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By Ms. STABENOW:
S. 1569. A bill to expand our Nation's Advanced Practice Registered Nurse workforce; to the Committee on Finance.
Ms. STABENOW. Mr. President, I rise today to introduce legislation to address our growing workforce shortage. I am pleased to be joining my good friend, Congresswoman Lois Capps, a nurse herself, in introducing this legislation. Our legislation is supported by AARP, the American Academy of Nurse Practitioners, the American Association of Colleges of Nursing, the American Association of Nurse Anesthetists, the American College of Nurse Practitioners, the American College of Nurse-Midwives, the American Nurses Association, the National Association of Pediatric Nurse Practitioners, and the National Organization of Nurse Practitioner Faculties.
Since its creation in 1965, Medicare has provided some support for the costs of nursing education. While relatively small as compared to support for graduate medical education for physicians, $150 million vs. $9 billion per year, Medicare has for many years been the largest federal source of funding for nurse training. While nursing education and patient care needs have changed tremendously since 1965, Medicare's policy in this area has not kept up to date.
My bill amends Medicare to provide incentives to expand the number of advanced practice registered nurses, APRN, trained and to prepare them to undertake the essential cost-saving reforms to our health care delivery system: an increased focus on primary and preventive care, improved coordination of care, access to primary care and anesthesia services in rural and medically underserved areas, and enhanced efforts to reduce costly medical errors that will lower health care costs and improve patient care. This legislation also focuses on training nurses in community-based settings, such as community health centers, rural clinics and individual health professional offices, arming them with the practical clinical experience they need.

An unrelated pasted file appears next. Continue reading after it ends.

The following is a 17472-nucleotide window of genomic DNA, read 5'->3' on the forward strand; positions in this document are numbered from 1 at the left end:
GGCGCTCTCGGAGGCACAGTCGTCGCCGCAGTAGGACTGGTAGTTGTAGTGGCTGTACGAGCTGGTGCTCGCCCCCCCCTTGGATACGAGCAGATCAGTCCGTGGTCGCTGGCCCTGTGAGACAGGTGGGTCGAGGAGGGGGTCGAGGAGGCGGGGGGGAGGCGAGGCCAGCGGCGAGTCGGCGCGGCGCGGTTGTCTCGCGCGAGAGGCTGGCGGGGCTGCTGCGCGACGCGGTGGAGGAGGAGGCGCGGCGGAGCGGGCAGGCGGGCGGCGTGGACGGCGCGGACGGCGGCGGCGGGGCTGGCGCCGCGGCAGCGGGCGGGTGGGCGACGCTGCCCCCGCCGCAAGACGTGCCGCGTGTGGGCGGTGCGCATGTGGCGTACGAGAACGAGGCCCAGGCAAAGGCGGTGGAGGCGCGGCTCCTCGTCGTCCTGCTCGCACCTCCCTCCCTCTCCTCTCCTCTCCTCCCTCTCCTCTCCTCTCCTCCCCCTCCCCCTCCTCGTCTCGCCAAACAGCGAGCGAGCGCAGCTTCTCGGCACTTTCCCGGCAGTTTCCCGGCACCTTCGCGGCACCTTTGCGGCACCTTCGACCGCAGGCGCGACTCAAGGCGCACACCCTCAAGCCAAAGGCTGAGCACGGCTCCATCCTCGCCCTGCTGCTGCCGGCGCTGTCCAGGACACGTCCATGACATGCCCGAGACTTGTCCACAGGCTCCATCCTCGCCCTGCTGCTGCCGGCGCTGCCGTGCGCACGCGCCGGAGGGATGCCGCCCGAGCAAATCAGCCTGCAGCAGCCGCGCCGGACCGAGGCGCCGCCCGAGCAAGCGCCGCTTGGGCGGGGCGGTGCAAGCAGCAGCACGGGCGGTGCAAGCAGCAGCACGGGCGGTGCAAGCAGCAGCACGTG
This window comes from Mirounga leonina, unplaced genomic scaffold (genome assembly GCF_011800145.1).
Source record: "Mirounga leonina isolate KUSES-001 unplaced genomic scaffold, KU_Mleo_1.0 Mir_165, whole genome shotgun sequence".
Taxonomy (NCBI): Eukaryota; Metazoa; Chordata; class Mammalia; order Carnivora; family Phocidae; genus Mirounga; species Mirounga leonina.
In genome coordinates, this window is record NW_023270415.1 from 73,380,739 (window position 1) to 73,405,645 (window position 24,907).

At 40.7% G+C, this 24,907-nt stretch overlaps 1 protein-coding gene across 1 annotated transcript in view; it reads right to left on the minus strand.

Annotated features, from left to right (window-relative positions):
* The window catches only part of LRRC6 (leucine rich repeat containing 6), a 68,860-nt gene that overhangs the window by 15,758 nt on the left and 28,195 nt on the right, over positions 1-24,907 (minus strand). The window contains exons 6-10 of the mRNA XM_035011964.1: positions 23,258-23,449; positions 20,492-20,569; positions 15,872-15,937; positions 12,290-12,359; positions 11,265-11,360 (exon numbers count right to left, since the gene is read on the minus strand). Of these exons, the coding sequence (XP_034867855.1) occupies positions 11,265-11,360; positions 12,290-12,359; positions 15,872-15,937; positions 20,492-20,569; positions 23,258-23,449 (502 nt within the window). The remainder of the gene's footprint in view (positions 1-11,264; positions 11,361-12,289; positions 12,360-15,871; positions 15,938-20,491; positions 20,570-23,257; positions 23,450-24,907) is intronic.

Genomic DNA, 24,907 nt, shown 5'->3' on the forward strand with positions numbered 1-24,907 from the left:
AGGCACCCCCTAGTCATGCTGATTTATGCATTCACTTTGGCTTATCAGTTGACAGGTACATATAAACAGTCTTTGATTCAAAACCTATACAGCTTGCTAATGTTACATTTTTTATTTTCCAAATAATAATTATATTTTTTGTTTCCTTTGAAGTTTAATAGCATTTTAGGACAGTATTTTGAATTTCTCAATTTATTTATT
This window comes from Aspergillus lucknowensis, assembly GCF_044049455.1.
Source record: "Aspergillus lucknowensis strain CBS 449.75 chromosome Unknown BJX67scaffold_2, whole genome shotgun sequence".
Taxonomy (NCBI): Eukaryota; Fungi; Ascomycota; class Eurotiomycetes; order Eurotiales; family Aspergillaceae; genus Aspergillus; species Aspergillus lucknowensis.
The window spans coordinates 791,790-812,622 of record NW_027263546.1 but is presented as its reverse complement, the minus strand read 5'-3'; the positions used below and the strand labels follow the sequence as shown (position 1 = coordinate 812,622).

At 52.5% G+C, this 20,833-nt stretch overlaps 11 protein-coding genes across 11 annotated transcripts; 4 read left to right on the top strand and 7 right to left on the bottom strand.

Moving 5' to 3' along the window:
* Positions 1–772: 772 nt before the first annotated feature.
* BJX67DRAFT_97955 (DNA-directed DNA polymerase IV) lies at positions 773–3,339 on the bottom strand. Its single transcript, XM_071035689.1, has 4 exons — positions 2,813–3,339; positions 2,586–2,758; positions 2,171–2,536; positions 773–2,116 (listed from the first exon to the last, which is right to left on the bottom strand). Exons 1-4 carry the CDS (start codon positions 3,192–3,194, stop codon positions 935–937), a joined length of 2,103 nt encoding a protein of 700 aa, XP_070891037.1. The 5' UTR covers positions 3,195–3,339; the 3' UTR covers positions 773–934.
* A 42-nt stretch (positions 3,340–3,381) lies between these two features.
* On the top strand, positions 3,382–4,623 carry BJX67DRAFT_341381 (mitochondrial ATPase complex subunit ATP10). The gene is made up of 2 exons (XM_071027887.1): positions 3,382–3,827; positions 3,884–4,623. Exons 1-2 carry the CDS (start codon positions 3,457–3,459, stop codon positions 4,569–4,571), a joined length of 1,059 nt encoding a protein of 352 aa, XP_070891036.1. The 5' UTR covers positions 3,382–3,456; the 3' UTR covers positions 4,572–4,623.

The respected economic analysis firm The Lewin Group has conducted a thorough analysis of this proposal. They found that it would increase the number of APRNs graduating by 25 percent. This is a very significant increase and one that is greatly needed. Additionally, training more APRNs will help us develop more faculty, which are desperately needed to train the next generation of nurses. Every nursing school dean in Michigan has told me that this is a huge issue to them.
This relatively modest investment in APRNs will provide Americans, especially those in rural and other areas of health care shortages, with the primary and preventive care, care coordination, and chronic care management they too often lack today.
At a time when our country faces a shortage of healthcare professionals, funding for the clinical education of APRNs, including nurse practitioners, certified nurse-midwives, certified registered nurse anesthetists, and clinical nurse specialists is vitally important to meet the demand for expanded health care, which is expected under a newly reformed delivery system.
Mr. President, I ask unanimous consent that a letter of support be printed in the Record.
There being no objection, the material was ordered to be printed in the Record
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